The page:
The fundamental idea behind public-choice markets is that users have a choice of providers, who therefore have to compete for custom. They may compete for clients directly, or they may compete for a contract to provide a service to everyone who qualifies for it. In either case, the competition (hypothetically) means that providers have to offer a good quality of service (whatever ‘quality’ means to the choosers) at a reasonable cost (whatever that means to the payer).

Choice, Voice and Exit are the main strategies supposedly available to members of the public to maintain quality in public services (Hirschman 1970). They make a Choice of provider when they enter the market, based on reputation and whatever other factors are important to the user.

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In 2019, the Tribunal and Home Office began piloting a new system for appeals, aiming to promote early review of the evidence and withdrawal of poor-quality decisions, or those where the new evidence and legal arguments suggested the appeal should succeed. In the new model, the Home Office should upload all of its paperwork to a shared platform. The appellant’s representatives should respond with all the evidence that they wish to rely on and an Advance Skeleton Argument (ASA). The Home Office should review all of this before the hearing and, if appropriate, withdraw the refusal decision and grant asylum.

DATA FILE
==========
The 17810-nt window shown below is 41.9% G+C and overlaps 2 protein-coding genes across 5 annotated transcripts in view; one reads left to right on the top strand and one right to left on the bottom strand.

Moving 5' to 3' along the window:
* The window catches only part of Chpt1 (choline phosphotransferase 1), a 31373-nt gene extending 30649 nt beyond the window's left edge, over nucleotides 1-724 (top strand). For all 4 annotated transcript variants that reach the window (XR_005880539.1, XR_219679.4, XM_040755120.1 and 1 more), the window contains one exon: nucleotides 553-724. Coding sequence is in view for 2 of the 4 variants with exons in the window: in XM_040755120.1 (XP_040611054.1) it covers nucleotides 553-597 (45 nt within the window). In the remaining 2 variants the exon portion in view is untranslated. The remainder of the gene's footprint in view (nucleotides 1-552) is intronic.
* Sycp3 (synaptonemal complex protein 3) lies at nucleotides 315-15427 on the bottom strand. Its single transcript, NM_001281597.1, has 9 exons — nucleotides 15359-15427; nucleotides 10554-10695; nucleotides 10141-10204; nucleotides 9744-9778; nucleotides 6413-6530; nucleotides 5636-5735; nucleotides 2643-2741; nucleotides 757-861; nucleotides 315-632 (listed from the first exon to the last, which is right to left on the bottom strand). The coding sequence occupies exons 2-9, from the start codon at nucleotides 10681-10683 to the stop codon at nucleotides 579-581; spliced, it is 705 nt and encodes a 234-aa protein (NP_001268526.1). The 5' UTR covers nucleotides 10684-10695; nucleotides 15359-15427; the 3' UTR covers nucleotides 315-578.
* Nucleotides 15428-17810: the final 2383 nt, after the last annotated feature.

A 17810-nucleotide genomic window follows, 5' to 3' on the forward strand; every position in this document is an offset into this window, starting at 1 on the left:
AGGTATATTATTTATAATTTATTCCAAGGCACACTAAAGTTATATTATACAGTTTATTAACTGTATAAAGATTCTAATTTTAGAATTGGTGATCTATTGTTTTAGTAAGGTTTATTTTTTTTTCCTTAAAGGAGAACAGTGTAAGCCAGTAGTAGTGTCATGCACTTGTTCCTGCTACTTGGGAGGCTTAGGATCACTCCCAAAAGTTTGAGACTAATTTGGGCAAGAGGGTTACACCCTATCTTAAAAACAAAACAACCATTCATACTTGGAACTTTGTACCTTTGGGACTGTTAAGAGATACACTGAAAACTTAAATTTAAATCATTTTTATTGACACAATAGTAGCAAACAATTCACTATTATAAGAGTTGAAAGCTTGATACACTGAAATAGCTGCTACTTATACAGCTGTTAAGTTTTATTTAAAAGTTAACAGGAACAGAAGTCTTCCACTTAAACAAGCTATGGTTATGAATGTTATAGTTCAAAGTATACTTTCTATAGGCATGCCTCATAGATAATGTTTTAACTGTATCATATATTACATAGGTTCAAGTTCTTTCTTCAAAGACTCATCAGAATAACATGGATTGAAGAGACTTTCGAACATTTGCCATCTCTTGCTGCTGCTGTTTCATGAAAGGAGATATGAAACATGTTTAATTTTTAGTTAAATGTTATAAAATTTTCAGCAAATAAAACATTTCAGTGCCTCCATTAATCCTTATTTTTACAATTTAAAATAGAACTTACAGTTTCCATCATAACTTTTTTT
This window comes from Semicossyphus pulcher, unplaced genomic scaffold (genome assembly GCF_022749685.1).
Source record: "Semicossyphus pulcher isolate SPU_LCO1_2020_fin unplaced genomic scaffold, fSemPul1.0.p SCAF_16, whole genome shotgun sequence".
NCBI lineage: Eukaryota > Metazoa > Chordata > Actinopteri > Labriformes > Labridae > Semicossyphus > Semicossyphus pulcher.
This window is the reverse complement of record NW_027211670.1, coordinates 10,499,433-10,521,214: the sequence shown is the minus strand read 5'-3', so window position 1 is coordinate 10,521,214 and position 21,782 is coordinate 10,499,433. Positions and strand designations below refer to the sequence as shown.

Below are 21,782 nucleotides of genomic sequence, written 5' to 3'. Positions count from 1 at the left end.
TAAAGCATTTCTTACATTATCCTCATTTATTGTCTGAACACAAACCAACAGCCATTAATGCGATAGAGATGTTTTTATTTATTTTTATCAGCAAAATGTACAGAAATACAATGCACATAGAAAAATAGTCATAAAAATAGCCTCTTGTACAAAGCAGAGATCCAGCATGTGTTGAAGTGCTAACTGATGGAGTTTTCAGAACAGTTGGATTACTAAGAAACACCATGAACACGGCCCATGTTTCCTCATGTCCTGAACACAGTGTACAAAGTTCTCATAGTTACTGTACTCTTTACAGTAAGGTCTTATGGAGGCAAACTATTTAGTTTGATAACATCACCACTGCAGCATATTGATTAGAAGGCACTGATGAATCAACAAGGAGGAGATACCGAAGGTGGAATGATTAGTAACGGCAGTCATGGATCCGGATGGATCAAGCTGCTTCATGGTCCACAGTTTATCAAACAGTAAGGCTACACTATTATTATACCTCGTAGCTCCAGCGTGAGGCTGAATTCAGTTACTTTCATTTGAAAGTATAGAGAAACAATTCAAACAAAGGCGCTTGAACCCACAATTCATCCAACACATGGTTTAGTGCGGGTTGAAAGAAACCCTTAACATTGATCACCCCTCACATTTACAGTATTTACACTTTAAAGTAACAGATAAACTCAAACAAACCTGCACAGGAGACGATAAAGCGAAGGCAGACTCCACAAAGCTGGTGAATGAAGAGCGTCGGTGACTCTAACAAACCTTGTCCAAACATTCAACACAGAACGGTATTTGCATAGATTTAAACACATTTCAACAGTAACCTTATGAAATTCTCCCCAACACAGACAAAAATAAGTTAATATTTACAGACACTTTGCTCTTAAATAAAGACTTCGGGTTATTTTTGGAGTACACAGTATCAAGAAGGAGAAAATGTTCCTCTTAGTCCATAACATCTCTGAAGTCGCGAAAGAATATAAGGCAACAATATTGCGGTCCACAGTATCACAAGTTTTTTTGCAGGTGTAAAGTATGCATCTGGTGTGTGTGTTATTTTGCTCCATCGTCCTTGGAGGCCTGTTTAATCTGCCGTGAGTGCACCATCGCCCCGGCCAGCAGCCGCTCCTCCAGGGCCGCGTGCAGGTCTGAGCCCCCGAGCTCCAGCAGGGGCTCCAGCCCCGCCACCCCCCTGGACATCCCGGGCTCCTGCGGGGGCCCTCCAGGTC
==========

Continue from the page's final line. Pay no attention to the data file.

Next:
This would have been an entirely positive development, except that legal aid payments were not aligned with the in-case demands of the pilot scheme. The barrister had to review all of the papers, then write and submit a skeleton argument as if attending court. If the Home Office decided to grant asylum, the barrister would not get paid because the hearing would not go ahead. The problem was brought to the attention of the LAA, the Home Office and the Tribunal. Barristers from some of the main immigration teams said they would not participate until legal aid funding was amended to fit the new demands. Consultation, through the Civil Contracts Consultative Group, was ongoing and the Group was assured in the March 2020 meeting that: ‘The policy team were keen to take on board the rep bodies’ views and so would consult with them before implementing the changes’ [emphasis added] (CCCG, 2020).